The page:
An effective strategy for reducing greenhouse gas (GHG) emissions is of vital importance for the success of policies to combat climate change. Carbon pricing is a method used by policymakers and businesses to reduce GHG emissions by putting a price on carbon. So what is carbon pricing and what are some of the key arguments in promote his success ?
What is carbon pricing?
Climate change is no longer seen as a “soft” policy issue with overwhelming scientific evidence linking anthropogenic emissions of fossil fuels, such as carbon dioxide and methane, to global warming. Carbon pricing has become an increasingly important strategy in global environmental policy to mitigate GHG emissions since the idea was first introduced in the early 1990s.
Since carbon dioxide is the primary GHG, it is often simply referred to as carbon. Carbon pricing works by assigning a monetary value to carbon, which makes the cost of carbon emission explicit to those who pollute. This offers a solution to what renowned Indian economist Pavan Sukhdev describes as “the economic invisibility of nature”. Until now, polluters could emit GHG emissions at no additional cost, making industrial pollution vulnerable to unregulated exploitation. By putting a monetary value on carbon, this is supposed to internalize the external cost of carbon emissions, thus correcting this market failure.
The logic is that once a price has been set for carbon, it is cheaper and easier for countries to reduce their emissions by making carbon a tradable commodity that they can use to trade in the carbon markets. carbon. There are two key contemporary examples of carbon markets and they can both be found in Article 6 of the most recent international treaty on climate change, The Paris Agreement.
The first is an emissions trading system (ETS), also known as acap and trade‘, which work by setting a cap on the total aggregate emissions target and allocating ‘carbon permits’ accordingly within that threshold. An entity can emit a ton of carbon by surrendering a permit or if it needs more or less of those permits, it can save, buy or sell them as needed. The cap is supposed to be reduced over time so that total emissions will eventually decrease. There are a number of examples outside of the Paris agreement, such as the EU ETS, Chinese ETSand California ETS.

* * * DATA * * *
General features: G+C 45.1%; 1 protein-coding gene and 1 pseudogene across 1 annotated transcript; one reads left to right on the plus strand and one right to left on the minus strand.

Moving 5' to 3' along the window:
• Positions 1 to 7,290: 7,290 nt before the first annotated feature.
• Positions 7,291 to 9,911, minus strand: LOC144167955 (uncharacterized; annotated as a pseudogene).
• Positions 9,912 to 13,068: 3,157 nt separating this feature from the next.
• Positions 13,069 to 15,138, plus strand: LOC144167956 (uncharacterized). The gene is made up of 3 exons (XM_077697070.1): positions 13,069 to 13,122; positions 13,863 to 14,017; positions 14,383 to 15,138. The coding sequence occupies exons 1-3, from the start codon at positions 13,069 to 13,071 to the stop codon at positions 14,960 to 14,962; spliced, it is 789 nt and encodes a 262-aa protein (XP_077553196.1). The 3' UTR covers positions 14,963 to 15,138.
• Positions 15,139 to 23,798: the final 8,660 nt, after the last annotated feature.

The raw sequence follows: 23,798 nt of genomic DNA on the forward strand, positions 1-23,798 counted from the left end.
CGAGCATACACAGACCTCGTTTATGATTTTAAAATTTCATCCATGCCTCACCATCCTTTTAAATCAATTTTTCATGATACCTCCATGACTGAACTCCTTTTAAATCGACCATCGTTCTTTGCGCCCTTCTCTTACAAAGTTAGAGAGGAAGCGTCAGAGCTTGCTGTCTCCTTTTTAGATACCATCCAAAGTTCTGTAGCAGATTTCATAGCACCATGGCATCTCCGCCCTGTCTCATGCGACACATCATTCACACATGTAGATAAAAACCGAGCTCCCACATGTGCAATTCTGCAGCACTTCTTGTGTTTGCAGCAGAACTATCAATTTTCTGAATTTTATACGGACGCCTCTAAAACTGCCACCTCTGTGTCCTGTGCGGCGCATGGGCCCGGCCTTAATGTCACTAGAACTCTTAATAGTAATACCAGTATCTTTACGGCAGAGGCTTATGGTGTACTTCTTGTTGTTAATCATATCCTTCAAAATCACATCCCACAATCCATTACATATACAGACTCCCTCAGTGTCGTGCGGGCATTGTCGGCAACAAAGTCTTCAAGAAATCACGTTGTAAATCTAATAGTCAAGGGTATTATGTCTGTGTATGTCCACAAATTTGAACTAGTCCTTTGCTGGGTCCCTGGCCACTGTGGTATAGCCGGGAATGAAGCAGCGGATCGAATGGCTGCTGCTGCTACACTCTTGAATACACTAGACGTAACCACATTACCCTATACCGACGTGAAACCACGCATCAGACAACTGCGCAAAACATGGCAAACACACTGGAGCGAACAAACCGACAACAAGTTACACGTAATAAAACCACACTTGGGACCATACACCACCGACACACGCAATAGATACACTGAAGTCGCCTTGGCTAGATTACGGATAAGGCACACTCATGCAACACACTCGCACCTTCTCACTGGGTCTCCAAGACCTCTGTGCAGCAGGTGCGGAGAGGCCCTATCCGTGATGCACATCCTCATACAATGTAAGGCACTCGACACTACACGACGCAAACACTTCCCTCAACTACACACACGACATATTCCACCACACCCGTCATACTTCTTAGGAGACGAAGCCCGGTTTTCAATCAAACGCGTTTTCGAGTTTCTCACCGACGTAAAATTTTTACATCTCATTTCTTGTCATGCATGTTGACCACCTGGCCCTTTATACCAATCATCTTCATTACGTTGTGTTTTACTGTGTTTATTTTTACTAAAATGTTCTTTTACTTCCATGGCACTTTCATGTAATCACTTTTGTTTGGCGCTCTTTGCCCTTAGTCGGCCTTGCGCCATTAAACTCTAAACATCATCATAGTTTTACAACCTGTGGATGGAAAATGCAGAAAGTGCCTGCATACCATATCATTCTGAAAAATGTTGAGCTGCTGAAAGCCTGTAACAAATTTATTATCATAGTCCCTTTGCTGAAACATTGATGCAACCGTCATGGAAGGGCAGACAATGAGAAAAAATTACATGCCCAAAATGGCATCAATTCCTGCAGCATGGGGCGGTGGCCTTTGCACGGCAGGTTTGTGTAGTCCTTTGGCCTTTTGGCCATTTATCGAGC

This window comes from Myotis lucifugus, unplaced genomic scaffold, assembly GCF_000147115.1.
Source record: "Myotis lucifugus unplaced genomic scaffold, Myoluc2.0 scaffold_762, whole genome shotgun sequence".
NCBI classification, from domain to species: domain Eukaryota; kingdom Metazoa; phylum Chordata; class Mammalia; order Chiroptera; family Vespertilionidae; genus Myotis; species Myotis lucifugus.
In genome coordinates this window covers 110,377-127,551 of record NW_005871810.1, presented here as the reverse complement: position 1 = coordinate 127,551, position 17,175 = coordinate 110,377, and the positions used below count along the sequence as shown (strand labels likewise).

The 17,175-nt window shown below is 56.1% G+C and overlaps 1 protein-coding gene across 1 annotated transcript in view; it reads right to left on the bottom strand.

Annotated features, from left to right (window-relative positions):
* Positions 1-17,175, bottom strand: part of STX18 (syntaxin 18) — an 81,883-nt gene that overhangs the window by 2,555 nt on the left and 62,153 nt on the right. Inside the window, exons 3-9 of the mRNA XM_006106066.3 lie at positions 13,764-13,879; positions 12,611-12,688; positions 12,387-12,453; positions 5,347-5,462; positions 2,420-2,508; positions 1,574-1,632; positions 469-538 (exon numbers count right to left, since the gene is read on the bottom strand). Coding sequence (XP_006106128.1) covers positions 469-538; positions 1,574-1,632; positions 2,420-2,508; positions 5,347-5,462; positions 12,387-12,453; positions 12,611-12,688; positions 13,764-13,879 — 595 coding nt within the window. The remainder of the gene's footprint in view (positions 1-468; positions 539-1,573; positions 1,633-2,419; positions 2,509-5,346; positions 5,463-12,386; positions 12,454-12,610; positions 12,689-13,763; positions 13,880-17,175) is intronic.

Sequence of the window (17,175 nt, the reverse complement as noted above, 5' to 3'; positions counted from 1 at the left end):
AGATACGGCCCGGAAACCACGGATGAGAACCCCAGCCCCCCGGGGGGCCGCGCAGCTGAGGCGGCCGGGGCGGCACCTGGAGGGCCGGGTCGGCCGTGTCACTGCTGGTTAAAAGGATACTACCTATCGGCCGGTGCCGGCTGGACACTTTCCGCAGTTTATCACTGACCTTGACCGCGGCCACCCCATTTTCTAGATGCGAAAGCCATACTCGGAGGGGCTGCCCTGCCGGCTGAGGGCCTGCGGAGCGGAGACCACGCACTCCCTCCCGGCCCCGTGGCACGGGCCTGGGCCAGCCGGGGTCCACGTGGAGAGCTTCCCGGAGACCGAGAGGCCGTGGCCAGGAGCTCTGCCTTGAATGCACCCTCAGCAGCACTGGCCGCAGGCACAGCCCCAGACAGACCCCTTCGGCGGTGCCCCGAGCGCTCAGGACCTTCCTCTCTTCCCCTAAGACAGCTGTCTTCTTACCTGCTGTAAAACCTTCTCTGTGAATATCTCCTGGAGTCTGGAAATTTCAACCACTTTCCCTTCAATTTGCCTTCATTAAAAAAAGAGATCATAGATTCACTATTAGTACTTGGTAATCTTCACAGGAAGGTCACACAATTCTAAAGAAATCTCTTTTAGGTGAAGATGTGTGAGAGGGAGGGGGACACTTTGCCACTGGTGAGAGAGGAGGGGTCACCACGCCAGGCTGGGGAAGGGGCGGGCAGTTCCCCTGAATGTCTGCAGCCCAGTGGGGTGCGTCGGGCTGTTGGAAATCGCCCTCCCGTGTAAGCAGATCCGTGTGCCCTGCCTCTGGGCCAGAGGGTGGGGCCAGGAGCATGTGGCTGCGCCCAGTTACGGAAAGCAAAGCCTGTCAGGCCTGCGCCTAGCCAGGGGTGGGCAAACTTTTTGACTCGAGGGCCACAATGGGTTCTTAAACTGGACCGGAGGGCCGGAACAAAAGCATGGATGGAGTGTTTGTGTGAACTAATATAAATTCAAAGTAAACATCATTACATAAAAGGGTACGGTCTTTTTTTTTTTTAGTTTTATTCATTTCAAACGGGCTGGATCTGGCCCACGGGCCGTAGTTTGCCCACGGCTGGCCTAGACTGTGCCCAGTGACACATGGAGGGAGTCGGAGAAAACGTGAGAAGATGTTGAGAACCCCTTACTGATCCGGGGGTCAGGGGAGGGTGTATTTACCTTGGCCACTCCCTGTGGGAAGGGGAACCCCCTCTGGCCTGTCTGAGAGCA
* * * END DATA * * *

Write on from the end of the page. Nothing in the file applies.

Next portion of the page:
The second is a carbon offset program which provides tradable carbon credits in exchange for emission reduction projects in different parts of the world, outside the capped area. The amount of credits earned is decided by speculating on the difference between the level of emissions with or without the project. This means that emitters can build carbon-saving projects such as monoculture tree plantations or renewable energy projects or invest in green projects, in exchange for a tradable credit.
There is currently a third type of carbon pricing which is a carbon tax. It is a form of pollution tax put in place by governments that set a price that emitters must pay for each ton of GHG emissions polluted. The aim being that the tax encourages polluters to invest in greener technologies to avoid spending extra money on the tax.
Although carbon pricing varies in logistics they all offer a market-based solution to climate change by placing a monetary value on carbon emissions. This is supposed to provide a financial incentive for the protection of natural resources. According to United Nations Development Pprogram (UNDP), the overall objective is tointernalize the environmental and social costs of carbon pollution and permit trading, which reduces the economic cost of reducing emissions”. Therefore, the primary goal is to create accountability for emissions that were previously unaccounted for in a business-friendly and cost-effective manner.
A “green political success”?
Since the creation of the first carbon markets, others have been introduced across the world every year, with even more plans currently expected to be rolled out. These methods have been introduced internationally, nationally, regionally and by companies. You can see the 65 carbon pricing initiatives established as of 2021 pictured below.
Picture 1: World Bank Carbon Pricing Dashboard